Formula 1's Middle Eastern venues are not getting preferable treatment over their European, Asian and American counterparts.
That is the claim of FIA President Jean Todt ahead of the first race to be held in the region in 2014, the Bahrain Grand Prix at Sakhir.
The denial comes as the Island nation in the Persian Gulf appears to have become a favoured destination for F1 testing with two of the three preseason tests held there as well as the first in-season test of this year occurring for four days after Sunday's race.
Indeed the increased time spent in Bahrain comes only a few years after the race had to be cancelled because of unrest as the Arab Spring of 2011 hit the country.
Still, some three years on, some dissension remains though the questions over whether F1 is right to go to Bahrain appear to have ended.
With so much testing and now a twilight race taking place to mark the 10th anniversary of the first Bahrain Grand Prix, back in 2004, Todt believes any lingering thoughts over whether the sport is right to be in Bahrain are unnecessary.
"All over the world there are political problems -- in Asia, the Middle East and even in Europe," he told Germany's Welt am Sonntag newspaper.
"We have to be careful not to mix that with sporting matters. Our task is to organise a great motor sport event there," Todt insisted.
Indeed the move for greater testing in the Middle East has been something teams and tyre supplier Pirelli have been calling for, for quite a few years, with the region offering far more representative weather conditions, than the traditional testing spot of Southern Spain, as well as world class facilities.
It isn't just Bahrain that is benefiting from greater F1 privileges, just a hop over the connecting bridge in the UAE it's capital Abu Dhabi has been moved to the season finale for 2014 and will also host the very controversial first double points race which has been introduced for this year.
While Todt admits the spectacular setting that is the Yas Marina Circuit offers a great backdrop for the season finale, the decision to award the final race double points would have been made regardless of the venue.
"This is just an attempt to make the season finale even more spectacular," he said. "I like it when people come to me with ideas -- shall we award points for qualifying, should the points be distributed differently?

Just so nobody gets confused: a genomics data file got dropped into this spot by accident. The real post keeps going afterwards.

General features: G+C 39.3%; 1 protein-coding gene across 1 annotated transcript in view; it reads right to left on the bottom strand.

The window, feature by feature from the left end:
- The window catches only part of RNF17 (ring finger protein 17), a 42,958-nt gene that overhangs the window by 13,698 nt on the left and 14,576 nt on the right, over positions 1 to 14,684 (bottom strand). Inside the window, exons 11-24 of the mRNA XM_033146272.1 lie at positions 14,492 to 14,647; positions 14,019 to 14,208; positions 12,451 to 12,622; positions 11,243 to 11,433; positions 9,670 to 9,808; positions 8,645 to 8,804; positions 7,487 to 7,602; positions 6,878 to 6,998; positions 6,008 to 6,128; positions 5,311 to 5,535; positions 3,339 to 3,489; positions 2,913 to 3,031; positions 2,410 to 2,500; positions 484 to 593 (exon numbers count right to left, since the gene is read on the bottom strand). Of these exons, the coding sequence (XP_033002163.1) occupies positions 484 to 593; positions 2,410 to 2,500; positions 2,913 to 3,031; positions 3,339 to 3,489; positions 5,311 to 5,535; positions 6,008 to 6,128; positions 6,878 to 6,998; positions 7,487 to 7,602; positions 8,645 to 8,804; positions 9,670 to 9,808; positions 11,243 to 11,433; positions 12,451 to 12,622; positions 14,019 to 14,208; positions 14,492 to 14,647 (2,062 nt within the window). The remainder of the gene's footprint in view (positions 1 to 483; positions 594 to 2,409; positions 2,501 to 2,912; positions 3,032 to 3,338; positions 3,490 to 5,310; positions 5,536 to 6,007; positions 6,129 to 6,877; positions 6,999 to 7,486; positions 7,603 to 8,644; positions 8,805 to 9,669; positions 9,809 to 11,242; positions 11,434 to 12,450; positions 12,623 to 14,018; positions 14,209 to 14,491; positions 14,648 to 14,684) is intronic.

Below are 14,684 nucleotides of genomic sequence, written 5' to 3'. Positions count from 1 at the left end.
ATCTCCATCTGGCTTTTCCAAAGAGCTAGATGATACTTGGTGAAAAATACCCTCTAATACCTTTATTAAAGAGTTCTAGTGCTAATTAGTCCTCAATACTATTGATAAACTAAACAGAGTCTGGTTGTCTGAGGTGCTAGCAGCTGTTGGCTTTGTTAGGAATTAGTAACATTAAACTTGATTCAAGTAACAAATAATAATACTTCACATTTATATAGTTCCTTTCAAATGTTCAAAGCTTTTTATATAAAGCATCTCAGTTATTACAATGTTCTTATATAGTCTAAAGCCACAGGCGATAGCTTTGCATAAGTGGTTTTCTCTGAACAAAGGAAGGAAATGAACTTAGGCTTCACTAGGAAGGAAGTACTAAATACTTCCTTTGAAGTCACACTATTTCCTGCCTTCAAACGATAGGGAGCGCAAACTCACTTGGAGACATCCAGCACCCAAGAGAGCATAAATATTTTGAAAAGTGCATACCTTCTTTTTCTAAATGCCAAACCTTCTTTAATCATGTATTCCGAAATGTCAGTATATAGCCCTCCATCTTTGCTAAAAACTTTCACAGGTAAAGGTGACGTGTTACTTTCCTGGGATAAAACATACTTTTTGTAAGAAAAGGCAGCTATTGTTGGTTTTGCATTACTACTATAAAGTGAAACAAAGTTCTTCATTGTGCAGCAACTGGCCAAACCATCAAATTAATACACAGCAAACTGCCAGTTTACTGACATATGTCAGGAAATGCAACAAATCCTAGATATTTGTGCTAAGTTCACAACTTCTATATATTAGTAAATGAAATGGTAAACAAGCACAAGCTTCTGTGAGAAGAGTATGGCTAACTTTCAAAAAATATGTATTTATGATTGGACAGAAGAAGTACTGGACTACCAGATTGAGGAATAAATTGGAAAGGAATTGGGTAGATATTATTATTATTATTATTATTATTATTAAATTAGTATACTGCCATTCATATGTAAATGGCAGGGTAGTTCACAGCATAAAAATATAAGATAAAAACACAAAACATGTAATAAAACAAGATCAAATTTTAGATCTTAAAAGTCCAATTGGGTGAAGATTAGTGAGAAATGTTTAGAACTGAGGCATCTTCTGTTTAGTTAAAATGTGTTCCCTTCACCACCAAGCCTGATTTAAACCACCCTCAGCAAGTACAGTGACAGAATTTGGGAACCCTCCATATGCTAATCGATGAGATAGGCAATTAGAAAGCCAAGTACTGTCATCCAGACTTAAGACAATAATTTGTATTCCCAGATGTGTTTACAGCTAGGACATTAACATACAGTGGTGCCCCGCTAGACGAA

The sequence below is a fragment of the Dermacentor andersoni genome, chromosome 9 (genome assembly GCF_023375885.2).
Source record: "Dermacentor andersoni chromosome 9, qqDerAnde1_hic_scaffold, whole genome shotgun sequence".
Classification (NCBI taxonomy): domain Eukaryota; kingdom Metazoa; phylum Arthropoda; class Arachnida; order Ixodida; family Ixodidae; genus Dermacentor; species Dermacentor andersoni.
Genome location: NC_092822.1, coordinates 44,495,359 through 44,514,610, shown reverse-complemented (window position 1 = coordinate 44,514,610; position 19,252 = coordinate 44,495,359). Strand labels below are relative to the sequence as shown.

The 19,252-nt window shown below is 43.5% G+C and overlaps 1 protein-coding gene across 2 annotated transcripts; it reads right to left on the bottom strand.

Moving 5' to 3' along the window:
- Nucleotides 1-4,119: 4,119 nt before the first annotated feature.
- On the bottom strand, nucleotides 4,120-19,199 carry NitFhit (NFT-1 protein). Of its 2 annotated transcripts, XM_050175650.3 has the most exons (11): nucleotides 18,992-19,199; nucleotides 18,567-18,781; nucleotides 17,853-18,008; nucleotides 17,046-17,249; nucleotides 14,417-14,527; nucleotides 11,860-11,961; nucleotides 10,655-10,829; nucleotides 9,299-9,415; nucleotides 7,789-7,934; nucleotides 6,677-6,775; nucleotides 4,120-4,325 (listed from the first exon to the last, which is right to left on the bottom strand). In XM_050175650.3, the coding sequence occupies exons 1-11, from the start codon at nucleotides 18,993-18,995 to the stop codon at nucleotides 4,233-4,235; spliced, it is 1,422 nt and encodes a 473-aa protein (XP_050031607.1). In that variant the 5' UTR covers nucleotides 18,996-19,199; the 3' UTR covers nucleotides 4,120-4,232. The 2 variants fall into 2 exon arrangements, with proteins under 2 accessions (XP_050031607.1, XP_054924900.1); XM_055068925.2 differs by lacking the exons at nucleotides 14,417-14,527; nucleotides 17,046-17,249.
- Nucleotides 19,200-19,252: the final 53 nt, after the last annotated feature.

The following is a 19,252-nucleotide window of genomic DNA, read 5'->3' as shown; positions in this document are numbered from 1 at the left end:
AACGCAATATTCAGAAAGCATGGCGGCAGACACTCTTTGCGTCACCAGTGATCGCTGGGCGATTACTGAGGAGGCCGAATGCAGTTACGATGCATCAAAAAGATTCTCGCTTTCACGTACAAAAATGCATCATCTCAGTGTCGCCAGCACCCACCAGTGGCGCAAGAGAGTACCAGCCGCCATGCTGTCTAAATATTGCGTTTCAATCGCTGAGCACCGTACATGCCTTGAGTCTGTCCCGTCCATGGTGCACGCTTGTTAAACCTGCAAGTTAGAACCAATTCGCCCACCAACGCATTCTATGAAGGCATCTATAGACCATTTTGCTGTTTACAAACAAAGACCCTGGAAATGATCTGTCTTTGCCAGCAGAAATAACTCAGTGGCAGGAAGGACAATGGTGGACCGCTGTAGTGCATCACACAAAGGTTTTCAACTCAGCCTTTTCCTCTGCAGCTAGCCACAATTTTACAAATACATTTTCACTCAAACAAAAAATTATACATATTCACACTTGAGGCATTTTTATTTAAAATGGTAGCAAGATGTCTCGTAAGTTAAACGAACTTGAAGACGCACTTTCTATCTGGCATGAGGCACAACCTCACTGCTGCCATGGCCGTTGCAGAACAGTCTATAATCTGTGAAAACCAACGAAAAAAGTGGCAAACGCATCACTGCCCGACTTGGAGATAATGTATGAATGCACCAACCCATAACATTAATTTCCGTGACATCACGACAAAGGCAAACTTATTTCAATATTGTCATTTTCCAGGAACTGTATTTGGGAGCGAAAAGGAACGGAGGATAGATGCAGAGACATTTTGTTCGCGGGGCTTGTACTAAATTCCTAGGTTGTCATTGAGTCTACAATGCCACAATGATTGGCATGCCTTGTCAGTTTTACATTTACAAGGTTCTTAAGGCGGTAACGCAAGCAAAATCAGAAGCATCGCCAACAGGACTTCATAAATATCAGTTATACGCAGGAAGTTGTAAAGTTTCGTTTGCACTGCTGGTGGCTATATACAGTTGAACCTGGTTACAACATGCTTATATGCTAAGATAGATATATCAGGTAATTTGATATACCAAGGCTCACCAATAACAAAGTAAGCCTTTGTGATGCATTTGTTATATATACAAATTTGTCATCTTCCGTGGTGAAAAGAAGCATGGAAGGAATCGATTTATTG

"We agreed with all of the teams to try this model for the last race. At the time, I was not even aware that it would be Abu Dhabi," the Frenchman added.
The Chief at the $1bn venue has also denied any link between the move to the final race of the season and the decision to award double points.
“The fact it came to us, that’s good for Abu Dhabi, it will keep things exciting to the last minute... I feel the mentality of the drivers will change,” Al Tareq al-Ameri was quoted by the Times of Malta.
“People don’t like changes, but for a sport like this, from the history, there are always changes happening with Formula One and that’s what keeps it exciting,” he added.
As for the controversy the decision to award double points has created, with fans and world champion Sebastian Vettel rarely sharing the same opinion voicing their displeasure at the idea, FIA's Todt was critical of teams who he said were supportive, but then changed their view as the backlash began.
"Even teams that agreed with the idea suddenly decided to criticise," the former Ferrari boss claimed.
"Everybody can have his opinion. To be honest, even I am uncomfortable with singling out one race out of 19, but if it gives us an unforgettable season finale, I will be the first who is happy about it."
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